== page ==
Yesterday Google announced they’re dropping H.264 video codec support in Google Chrome. Whatever you think about this, it’s an interesting move and I thought I’d express my thoughts on it.
First, in line with my personal beliefs and what I think everything on the web should be, all video support in Google Chrome will now be open! Internet is a democratic right for everyone, and in line with that, we want people to be able to create content on the web without worrying about licenses for the format of the content.
Sure, we can discuss details about the licensing for WebM but I have no doubts that Google’s purpose is to have it completely open.
And no, H.264 is not open, despite what people tell you – read more about that in On Chrome Dropping H.264.
One thing that H.264 has had going for it is great hardware support in a lot of devices and machines. Many people seemed to cry out about WebM not offering hardware support, which is not true. If you check the WebM Supporters page, a lot of big players like AMD, ARM, Nvidia etc are working on it, and according to the word on the street (i.e. Twitter) Intel are open about supporting it.
When something like this happen everyone start questioning Google and their motives, that this is just to hurt Apple and their support for H.264 in iOS, Safari and more. That it’s just to boast their own format rather than one that Apple has invested a lot in (and Microsoft to some extent). It’s also said that it’s Google being open when they want to and feel the need to convey that stance.
One argument is that if this is being done in the name of openness, how come they’re not dropping Flash support then? Flash is even part of of Google Chrome now. It’s a fair point, but I think there’s a difference there: There are tons of more Flash content on the web than video with the H.264 codec, and Flash is being filled with security vulnerabilities and crashes, so for now, it’s just about being realistic and pragmatic.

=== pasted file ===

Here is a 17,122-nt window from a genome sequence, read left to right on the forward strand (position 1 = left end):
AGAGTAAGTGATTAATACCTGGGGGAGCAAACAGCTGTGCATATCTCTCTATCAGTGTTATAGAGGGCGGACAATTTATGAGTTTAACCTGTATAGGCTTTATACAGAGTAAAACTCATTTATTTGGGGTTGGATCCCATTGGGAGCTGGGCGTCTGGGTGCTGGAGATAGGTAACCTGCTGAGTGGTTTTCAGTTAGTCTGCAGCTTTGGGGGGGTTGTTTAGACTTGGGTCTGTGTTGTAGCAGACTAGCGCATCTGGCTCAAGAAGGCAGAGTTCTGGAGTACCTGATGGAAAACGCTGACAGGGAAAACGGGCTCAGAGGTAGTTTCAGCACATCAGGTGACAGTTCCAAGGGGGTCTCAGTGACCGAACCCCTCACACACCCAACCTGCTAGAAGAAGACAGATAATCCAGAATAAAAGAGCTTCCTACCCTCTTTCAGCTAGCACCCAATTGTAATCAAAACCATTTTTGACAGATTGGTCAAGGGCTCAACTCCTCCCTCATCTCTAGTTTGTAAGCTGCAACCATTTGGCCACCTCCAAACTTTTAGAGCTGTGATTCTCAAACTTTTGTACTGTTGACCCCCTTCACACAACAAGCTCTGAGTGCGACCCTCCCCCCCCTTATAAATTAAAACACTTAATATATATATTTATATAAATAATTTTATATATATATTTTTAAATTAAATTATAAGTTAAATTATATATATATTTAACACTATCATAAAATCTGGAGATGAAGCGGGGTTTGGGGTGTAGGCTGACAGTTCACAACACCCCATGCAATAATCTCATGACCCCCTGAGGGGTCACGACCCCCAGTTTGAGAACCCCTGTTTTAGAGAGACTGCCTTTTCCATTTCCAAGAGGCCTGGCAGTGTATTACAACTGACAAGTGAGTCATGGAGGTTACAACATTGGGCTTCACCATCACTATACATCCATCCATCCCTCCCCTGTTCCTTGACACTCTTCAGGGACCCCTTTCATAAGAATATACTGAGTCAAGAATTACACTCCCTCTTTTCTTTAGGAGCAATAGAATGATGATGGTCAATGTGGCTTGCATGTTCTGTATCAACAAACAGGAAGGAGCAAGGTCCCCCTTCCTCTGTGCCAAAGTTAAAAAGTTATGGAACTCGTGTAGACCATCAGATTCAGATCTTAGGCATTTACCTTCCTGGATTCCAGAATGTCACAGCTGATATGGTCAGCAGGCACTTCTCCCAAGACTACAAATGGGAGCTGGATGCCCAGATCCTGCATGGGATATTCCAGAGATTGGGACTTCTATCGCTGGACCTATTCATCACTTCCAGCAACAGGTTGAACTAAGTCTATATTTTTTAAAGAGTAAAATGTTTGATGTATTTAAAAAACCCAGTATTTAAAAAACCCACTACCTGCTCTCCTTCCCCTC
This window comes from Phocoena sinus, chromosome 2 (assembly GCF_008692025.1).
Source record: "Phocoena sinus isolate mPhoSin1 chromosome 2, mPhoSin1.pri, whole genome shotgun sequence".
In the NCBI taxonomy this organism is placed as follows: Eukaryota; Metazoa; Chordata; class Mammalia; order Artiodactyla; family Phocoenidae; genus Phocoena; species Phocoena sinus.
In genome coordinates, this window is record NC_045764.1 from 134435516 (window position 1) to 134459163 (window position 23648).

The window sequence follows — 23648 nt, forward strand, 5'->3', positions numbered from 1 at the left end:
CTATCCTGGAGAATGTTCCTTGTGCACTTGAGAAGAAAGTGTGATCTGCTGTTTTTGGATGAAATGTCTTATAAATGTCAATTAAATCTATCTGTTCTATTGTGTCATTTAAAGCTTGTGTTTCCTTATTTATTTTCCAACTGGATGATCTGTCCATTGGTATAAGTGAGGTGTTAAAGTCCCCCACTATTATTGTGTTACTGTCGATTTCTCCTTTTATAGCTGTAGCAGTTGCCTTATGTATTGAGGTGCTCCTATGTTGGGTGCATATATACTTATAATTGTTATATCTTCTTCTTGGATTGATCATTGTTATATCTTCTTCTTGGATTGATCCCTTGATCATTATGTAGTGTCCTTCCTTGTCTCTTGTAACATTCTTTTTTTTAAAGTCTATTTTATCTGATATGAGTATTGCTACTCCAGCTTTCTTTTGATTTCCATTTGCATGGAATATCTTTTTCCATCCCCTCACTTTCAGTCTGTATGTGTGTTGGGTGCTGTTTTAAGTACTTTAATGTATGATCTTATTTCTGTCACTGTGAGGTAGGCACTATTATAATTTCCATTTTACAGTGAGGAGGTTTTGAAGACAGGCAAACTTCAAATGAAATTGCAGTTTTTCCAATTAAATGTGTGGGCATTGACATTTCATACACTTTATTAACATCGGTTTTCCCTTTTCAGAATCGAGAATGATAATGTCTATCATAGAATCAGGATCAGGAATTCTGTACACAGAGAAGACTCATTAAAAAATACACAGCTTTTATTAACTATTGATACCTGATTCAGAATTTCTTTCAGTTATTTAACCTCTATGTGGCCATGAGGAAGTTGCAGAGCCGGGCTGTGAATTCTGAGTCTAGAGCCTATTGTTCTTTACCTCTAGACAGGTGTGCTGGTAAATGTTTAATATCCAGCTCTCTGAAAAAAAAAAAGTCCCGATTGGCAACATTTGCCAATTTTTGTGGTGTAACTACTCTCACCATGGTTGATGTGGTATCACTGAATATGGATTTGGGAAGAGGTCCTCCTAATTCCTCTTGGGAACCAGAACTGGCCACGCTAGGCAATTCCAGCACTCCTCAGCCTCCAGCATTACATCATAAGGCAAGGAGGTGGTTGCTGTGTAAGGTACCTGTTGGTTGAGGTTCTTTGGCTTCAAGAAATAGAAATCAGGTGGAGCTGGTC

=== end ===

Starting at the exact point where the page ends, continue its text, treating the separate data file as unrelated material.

I think Google’s focus, at this time, is right; top start promoting open formats for video on the web more aggressively and make Flash as stable and secure as they can for end users. What will happen tomorrow? I don’t know, maybe Google removes Flash from Google Chrome.
Supporting Internet Explorer 9, Safari and iOS
For now, and some considerable future, we will have to offer more than one format. Simple as that. A good approach for that is the one I described in Delivering HTML5 video and fallback support with the help of Video JS.
However, while it’s a lot of both hurt pride and investment for Apple to start supporting other formats than H.264, I believe Microsoft could definitely do it. And if Microsoft are for the open web, and they do support it natively in Internet Explorer 9 (and not just if it’s installed on the operating system), it will really make a huge difference and put Apple on the spot.
Because if every major web browser but Safari (both on desktop and iOS) supports WebM, and since Android will definitely have a larger market share on mobile, Apple will have to adapt in the long run.
YouTube dropping H.264 codec support?
Just speculating now, but since YouTube is the de facto video service on the web, a possible next step could be offering videos there only in WebM (and perhaps Flash as a fallback). That would mean that no videos would work on iOS, and either people would start abandoning YouTube, or they would start using other devices/operating systems than Apple’s, if Apple don’t add support for it.
Whatever happens, it’s an interesting action by Google, and I do hope it helps the web evolving into more open when it comes to content creation as well.